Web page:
Set against the fascinating background of the wider experiences of the war among West African soldiers, we get the gripping story of Isaac being badly injured in an ambush, of the heroism of British officers and African soldiers and of the struggle to survive of Isaac and a Sierra Leonean NCO, David Kargbo. This not only gives us a picture of amazing fortitude on the part of Isaac, but also of the heroism and kindness of Burmese Muslims who hid and fed the two injured men, despite the danger of brutal reprisals from the Japanese.
The reactions of the different Burmese communities to the war, the growth of fierce competition between the Muslims and Buddhists and the British perfidy in its treatment of Burma’s minorities during the decolonization process are not neglected. Phillips doesn’t pull any punches in his depiction of this betrayal or of the less than empathetic attitude of the “˜saintly’ Aung San Suu Kyi towards the Rohingya people.
Isaac’s eventual rescue and gradual recuperation are recounted against the background of the end of the war and the negligent attitude of the British towards those who had fought and suffered on their behalf. He quotes a sympathetic British officer on the way that as Burma was the Forgotten War and the British units there were the Forgotten Army, so the West Africans were “the forgotten flank of the forgotten corps of the Forgotten Army.”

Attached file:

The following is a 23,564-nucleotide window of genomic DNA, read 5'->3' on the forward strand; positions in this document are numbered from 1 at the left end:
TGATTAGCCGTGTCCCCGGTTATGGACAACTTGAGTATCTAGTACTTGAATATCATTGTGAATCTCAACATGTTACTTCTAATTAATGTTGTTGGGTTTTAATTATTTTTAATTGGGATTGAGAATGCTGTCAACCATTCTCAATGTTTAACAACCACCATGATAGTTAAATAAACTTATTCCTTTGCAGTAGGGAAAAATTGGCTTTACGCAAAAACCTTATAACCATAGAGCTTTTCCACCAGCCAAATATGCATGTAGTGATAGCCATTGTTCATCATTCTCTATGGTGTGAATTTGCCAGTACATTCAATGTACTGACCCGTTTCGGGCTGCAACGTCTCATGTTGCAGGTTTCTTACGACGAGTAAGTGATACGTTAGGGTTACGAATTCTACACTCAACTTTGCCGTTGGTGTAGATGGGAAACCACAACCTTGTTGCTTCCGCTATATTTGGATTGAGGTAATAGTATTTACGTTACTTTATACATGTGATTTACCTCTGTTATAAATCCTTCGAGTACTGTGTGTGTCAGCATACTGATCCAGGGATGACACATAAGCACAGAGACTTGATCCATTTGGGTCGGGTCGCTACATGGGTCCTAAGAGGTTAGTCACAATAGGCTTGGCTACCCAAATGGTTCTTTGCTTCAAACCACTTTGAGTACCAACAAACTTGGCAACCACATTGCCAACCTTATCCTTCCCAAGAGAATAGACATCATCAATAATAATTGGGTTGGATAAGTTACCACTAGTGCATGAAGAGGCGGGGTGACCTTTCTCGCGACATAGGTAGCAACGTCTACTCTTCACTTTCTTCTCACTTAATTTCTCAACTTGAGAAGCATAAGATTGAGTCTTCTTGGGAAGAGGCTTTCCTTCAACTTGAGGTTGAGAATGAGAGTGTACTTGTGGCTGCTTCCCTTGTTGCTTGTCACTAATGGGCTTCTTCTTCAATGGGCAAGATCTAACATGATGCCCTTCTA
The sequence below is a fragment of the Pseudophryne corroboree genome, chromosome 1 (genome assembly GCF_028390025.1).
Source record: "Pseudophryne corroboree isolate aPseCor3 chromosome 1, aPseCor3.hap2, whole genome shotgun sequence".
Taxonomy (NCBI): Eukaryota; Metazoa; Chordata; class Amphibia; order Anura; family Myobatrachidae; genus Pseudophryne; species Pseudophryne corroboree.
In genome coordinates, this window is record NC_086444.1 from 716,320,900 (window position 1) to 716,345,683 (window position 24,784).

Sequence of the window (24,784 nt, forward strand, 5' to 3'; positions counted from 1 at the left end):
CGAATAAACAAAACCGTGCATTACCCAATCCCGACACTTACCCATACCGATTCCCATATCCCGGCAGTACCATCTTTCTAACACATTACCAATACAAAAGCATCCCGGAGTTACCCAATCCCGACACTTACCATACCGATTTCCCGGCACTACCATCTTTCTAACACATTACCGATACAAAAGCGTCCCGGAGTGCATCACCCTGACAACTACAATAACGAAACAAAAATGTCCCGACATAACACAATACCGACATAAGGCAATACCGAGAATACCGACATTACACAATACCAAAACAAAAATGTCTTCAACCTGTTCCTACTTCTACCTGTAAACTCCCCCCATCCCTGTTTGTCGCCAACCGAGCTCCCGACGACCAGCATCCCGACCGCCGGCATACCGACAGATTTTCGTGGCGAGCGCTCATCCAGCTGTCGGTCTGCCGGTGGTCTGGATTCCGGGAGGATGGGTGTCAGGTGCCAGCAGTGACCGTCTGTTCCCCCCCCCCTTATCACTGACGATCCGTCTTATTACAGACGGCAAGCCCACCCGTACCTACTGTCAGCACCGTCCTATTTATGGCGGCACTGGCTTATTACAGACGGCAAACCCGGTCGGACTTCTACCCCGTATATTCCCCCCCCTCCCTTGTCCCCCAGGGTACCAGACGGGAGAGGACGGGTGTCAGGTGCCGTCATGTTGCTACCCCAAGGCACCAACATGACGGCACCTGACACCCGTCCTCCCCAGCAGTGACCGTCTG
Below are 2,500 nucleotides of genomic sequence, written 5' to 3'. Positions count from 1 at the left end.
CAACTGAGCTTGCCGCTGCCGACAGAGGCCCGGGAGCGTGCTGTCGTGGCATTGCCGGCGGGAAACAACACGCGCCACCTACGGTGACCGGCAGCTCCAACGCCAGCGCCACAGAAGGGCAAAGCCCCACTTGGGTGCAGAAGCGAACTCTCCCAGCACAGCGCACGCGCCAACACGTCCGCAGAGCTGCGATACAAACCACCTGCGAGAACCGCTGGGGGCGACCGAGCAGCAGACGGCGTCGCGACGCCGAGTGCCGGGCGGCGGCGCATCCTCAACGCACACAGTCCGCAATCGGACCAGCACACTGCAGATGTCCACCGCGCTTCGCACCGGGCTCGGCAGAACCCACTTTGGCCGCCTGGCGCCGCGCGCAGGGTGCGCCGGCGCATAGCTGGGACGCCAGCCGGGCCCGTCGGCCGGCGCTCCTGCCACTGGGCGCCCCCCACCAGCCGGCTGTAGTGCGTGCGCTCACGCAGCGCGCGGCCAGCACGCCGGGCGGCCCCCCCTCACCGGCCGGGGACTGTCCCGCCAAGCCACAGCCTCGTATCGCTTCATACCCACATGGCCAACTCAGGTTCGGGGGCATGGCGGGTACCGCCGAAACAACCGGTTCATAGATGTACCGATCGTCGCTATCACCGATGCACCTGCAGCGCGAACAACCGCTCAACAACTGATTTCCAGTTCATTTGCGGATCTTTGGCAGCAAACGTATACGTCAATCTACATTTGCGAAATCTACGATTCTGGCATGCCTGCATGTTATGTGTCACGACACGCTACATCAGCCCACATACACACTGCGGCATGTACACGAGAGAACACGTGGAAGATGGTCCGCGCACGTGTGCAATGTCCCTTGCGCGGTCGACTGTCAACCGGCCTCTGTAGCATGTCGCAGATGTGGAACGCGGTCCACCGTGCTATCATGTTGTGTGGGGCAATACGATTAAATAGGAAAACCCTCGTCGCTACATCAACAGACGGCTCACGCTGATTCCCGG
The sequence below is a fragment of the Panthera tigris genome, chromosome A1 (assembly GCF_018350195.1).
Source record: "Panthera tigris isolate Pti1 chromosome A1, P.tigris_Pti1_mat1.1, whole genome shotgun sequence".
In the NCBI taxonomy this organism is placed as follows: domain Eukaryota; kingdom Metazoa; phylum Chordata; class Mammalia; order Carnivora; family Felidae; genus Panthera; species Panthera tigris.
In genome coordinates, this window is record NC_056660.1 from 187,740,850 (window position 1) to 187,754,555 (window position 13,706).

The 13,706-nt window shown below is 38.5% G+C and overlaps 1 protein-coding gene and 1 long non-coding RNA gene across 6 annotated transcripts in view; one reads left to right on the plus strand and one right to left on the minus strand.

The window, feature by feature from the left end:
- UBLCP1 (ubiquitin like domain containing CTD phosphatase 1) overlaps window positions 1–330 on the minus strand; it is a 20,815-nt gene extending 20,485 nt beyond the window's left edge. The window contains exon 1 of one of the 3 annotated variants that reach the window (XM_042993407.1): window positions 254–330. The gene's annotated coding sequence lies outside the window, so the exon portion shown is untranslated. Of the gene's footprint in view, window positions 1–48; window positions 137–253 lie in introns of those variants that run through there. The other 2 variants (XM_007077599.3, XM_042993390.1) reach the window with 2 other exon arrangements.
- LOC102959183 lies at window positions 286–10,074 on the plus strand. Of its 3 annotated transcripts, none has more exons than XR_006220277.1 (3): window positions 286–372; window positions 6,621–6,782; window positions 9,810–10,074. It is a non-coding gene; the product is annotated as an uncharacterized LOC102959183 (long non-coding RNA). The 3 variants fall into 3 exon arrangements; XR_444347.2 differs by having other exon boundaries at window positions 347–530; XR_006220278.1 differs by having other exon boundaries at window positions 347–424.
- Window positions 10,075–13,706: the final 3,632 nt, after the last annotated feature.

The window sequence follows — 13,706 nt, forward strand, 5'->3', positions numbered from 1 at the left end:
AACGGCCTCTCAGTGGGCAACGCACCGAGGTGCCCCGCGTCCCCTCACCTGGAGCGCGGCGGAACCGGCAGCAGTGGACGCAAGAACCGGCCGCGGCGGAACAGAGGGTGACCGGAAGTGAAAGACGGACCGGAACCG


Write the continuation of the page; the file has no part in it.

The final chapters of the book take a more upbeat note – Isaac Fadoyebo returns home, his leg wound heals leaving him with a limp but able to walk and he builds a new life in Lagos. The account of the author’s meetings with him and search for the Muslim family in Burma that saved him are touching, as are the sections on Isaac’s final years.
The book concludes fittingly for an author who worked on Network Africa with a Yoruba saying: “the end of a long life well-lived is a time for celebration not mourning. Death is not the end, just a transition to another place. The spirit endures.”
Keith Somerville is a Senior Research Fellow at the Institute of Commonwealth Studies, University of London, and teaches journalism at the Centre for Journalism, University of Kent.